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The Week For Vaccines: Moderna To Hit India In Days And A Three-Dose Shot That Is Easy To Inject

Representational photo.

Representational photo.

The week that was brought welcome news of new vaccines set to become available in the country while Indians headed to EU sought clarity on Covid passport

After months waiting for new shots to join the ranks of Covishield, Covaxin and Sputnik V and augment India’s vaccine arsenal in the Covid-19 fight, this week came as a boost as the Centre okayed the rollout of a vaccine from the US and Indian drugmaker Zydus Cadila said it was applying for an emergency use nod in the country. In other news, there was more clarity on Indian vaccines and travel to Europe.

Move Over Two: Zydus Ready With Three-Shot Vax

The Ahmedabad Zydus Cadila on July 1 sought approval from the Drug Controller General of India (DCGI) for emergency launch of its plasmid DNA, ZyCoV-D vaccine in India. The nucleic acid vaccine is the first in the world based on the DNA platform. There have been no DNA vaccines so far that have been approved for human use.

Amid the rise of the Delta and Delta-plus variants and the concern they have triggered about a third wave being on its way, the company said that trials of the vaccine were held “across the country and during the peak of second wave… reaffirming the vaccine’s efficacy against the new mutant strains”. In another positive, this vaccine was also tested on and found to be safe for the 12-18 year age group.

The company said it recorded preliminary efficacy of 66.6 per cent against “symptomatic RT-PCR positive cases”. It added that no moderate Covid-19 case was observed for those who received the third dose of the vaccine, “suggesting 100 per cent efficacy for moderate disease”. Also, “no severe cases or deaths due in the vaccine arm after administration of the second dose of the vaccine”, the company added.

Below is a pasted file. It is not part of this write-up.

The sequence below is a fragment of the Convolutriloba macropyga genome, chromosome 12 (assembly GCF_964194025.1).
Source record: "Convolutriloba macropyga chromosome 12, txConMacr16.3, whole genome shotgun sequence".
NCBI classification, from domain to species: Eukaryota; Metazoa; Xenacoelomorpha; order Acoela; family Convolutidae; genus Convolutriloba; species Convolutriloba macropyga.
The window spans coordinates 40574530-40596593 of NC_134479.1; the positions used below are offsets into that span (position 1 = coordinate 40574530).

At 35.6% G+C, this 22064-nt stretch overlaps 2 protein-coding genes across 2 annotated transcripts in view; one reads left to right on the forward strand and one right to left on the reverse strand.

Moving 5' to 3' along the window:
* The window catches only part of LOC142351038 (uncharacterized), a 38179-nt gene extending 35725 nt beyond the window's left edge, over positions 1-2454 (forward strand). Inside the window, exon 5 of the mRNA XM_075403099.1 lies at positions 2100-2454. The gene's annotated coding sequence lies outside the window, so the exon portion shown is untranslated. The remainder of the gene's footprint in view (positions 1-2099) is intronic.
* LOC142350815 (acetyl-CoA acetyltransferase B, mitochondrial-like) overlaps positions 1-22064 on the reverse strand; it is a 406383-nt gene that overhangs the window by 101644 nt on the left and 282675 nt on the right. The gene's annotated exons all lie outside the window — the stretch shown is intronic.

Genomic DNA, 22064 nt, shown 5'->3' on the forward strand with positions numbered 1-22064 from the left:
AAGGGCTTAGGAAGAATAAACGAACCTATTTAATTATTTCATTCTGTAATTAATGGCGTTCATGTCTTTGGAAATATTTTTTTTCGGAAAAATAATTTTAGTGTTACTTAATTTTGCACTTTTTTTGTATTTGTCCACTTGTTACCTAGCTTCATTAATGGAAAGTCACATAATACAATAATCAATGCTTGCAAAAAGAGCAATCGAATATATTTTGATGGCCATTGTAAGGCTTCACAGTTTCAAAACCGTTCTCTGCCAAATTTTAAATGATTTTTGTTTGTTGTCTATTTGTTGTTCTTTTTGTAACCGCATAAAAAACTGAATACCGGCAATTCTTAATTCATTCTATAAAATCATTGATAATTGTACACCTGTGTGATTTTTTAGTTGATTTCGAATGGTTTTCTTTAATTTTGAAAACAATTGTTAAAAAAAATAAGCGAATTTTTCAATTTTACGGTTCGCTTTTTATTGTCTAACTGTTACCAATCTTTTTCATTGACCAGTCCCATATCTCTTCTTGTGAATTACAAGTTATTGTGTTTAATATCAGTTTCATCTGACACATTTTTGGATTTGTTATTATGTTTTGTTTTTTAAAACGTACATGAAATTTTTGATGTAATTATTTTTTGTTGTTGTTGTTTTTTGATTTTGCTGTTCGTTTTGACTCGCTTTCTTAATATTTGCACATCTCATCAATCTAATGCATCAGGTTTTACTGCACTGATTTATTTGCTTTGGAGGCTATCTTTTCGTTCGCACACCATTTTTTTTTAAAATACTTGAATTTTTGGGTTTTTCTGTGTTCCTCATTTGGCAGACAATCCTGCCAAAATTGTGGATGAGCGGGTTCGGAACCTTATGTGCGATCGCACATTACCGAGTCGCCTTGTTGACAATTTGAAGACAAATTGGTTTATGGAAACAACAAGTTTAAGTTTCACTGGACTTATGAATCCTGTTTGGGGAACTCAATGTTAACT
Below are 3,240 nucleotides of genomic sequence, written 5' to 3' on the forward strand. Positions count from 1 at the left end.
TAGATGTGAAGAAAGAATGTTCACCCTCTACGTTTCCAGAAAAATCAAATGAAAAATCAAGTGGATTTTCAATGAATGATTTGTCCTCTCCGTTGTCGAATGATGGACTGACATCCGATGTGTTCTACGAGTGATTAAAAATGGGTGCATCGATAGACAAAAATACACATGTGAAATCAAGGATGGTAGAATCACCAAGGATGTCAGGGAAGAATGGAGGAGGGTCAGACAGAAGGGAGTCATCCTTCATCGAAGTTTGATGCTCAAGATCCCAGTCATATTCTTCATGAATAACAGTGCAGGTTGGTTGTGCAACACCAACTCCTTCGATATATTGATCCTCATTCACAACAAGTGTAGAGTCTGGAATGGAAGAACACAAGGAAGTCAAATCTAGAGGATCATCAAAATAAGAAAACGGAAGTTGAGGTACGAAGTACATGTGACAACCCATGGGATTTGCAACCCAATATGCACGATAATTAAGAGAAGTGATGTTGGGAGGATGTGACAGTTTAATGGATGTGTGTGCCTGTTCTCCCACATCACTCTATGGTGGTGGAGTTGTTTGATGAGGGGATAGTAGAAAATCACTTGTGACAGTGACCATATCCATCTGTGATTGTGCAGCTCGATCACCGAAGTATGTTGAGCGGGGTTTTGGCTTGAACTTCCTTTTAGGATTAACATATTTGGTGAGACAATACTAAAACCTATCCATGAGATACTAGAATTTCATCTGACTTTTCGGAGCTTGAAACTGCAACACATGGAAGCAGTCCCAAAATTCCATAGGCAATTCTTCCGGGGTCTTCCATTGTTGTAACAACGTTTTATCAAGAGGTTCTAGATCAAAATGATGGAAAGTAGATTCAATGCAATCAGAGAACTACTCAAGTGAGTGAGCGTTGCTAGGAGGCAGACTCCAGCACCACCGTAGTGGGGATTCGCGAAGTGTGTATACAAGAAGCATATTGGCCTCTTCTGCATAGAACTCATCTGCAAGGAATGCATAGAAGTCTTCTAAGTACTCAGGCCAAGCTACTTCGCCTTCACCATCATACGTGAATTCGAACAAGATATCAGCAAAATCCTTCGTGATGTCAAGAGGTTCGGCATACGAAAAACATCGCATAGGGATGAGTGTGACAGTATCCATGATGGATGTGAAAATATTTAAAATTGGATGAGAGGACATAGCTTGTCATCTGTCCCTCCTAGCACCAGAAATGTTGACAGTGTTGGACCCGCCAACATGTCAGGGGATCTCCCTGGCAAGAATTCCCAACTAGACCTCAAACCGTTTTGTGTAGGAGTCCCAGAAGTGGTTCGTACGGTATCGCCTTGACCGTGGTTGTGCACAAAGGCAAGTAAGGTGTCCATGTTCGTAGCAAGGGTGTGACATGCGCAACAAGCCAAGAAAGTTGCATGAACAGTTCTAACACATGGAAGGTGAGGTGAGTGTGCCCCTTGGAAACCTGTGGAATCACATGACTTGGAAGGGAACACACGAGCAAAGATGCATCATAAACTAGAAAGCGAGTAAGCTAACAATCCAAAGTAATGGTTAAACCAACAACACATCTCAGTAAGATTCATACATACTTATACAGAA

The production capacity is for 10-12 crore doses annually, Zydus Cadila said. At three doses for full vaccination, that will cover about 4 crore individuals. Interestingly, the company said it has also trialled a two-dose regimen for the vaccine and “results had been found to be equivalent to the current three-dose regimen”. It noted that it “will further help in reducing the full course duration of vaccination”.

Another highlight is that ZyCoV-D is an intradermal vaccine, which are administered via a shallow injection into the dermis, which is located between the epidermis and the hypodermis. Also, the vaccine can be stored at 2-8 degrees Celsius, but the company has said it “has shown good stability at temperatures of 25 degrees Celsius for at least three months”. That could mean it is easier, logistically speaking, to store and move the vaccine.

ZyCoV-D, once okayed, will be India’s second indigenously produced Covid-19 shot after Covaxin.

Moderna’s mRNA Jab To Reach India In Days